Scientists learned the wrong lesson from past outbreaks, but Dr. Anthony Fauci doesn’t cast blame.
It’s no worse than the flu, and other deadly disinformation about the coronavirus
In a new interview, the nation’s top infectious disease expert tells us how to survive the coming months and describes how hard it is when people still insist the coronavirus outbreak is “fake news.”
Anthony Fauci is one of the nation’s most trusted voices during public health emergencies. As the head of the National Institutes of Health’s National Institute of Allergy and Infectious Diseases since 1984, Fauci has helped guide the nation through the HIV/AIDS epidemic and more recent outbreaks of Ebola and Zika. In this special episode of KHN’s “What the Health?” podcast, Fauci sits down with KHN Editor-in-Chief Elisabeth Rosenthal to talk about how to navigate the next phase of the coronavirus pandemic and what the incoming Biden administration should do first.
Drugmakers will walk away with massive profits, but much of the pioneering work on mRNA vaccines was done with government money.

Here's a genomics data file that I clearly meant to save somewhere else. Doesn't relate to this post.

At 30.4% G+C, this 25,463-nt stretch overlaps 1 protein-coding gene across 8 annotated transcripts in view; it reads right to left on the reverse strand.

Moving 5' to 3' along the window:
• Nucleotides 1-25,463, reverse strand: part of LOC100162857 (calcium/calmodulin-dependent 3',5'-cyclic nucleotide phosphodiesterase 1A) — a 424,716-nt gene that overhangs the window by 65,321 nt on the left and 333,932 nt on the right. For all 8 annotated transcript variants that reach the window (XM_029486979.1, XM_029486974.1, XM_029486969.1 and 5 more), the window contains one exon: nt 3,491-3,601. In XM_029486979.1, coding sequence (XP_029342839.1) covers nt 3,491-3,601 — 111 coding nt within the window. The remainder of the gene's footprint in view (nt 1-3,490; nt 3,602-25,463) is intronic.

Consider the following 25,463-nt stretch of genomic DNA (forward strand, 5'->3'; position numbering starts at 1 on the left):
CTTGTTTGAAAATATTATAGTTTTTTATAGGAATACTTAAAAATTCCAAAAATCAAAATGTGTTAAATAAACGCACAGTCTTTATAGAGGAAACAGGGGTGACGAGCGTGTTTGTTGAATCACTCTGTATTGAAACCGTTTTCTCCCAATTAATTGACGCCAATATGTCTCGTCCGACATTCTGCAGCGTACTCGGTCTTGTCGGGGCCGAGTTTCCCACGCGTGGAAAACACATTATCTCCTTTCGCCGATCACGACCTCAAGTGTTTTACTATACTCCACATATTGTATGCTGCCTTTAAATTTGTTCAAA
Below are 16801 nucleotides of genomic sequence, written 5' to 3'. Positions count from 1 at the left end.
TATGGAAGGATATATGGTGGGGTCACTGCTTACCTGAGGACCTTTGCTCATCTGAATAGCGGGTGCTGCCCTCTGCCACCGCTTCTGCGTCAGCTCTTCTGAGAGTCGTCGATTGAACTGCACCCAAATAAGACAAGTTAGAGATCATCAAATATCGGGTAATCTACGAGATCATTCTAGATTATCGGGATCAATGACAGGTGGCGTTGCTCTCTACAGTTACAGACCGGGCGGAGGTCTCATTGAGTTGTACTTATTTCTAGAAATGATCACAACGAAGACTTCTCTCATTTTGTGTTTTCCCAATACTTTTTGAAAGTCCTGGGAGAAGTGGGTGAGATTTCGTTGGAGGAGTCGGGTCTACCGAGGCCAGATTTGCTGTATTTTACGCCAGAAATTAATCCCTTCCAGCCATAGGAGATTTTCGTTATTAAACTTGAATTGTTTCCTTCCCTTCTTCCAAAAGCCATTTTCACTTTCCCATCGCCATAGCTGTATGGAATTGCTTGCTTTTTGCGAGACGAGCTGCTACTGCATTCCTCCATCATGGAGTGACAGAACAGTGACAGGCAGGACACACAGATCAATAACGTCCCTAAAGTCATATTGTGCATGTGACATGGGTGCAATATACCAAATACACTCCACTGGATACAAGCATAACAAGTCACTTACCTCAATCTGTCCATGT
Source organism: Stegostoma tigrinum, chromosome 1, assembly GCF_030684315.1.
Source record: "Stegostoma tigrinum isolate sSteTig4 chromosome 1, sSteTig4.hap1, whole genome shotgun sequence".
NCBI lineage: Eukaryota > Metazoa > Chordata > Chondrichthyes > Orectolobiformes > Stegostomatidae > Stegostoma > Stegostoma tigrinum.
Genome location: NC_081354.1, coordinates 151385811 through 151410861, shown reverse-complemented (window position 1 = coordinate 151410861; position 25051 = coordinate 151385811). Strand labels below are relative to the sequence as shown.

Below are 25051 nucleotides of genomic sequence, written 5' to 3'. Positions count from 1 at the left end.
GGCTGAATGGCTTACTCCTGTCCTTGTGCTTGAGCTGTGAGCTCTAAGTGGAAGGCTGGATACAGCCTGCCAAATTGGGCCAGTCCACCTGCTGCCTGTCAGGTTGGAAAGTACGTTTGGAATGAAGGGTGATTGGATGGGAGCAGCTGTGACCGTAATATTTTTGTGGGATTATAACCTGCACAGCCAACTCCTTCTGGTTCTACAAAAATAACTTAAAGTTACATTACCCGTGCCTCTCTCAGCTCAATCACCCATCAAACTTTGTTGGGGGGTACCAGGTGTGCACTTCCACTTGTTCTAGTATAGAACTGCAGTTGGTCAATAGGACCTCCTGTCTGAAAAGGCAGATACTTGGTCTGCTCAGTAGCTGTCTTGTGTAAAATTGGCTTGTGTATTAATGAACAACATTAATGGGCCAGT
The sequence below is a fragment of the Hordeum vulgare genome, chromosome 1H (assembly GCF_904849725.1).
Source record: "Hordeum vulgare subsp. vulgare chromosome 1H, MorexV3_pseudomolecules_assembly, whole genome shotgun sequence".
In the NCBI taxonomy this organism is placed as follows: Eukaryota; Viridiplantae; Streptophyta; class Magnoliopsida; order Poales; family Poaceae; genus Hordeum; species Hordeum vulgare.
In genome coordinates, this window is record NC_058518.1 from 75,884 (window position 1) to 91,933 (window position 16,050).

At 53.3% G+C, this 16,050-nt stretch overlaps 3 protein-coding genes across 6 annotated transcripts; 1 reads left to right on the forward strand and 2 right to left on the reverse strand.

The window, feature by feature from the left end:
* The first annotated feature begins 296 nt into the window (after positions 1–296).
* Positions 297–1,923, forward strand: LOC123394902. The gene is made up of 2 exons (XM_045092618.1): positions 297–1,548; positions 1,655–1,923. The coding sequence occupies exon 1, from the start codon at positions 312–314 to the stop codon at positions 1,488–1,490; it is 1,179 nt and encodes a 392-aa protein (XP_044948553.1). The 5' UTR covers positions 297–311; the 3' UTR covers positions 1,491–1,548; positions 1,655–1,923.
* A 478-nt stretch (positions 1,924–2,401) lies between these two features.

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Data and safety monitoring boards work under a cloak of secrecy meant to prevent undue influence by stakeholders, such as companies or the government. In the Trump era, some worry the anonymity could actually invite it.
Republicans have all but abandoned the Affordable Care Act as a campaign cudgel, judging from their national convention, at least. Meanwhile, career scientists at the federal government’s preeminent health agencies — the Food and Drug Administration, the Centers for Disease Control and Prevention and the National Institutes of Health — are all coming under increasing political pressure as the pandemic drags on. Joanne Kenen of Politico, Mary Ellen McIntire of CQ Roll Call and Sarah Karlin-Smith of the Pink Sheet join KHN’s Julie Rovner to discuss this and more. Plus, Rovner interviews KHN’s Elizabeth Lawrence about the latest KHN-NPR “Bill of the Month” installment.
The FDA, under pressure from the Trump administration, has authorized broader use of convalescent plasma for emergency treatment in COVID patients. But several major hospitals are resisting, saying they’ll opt instead to use the scarce resource to complete a clinical trial.
The nation’s top infectious disease official is confident that an independent panel will base vaccine approval on science, not politics.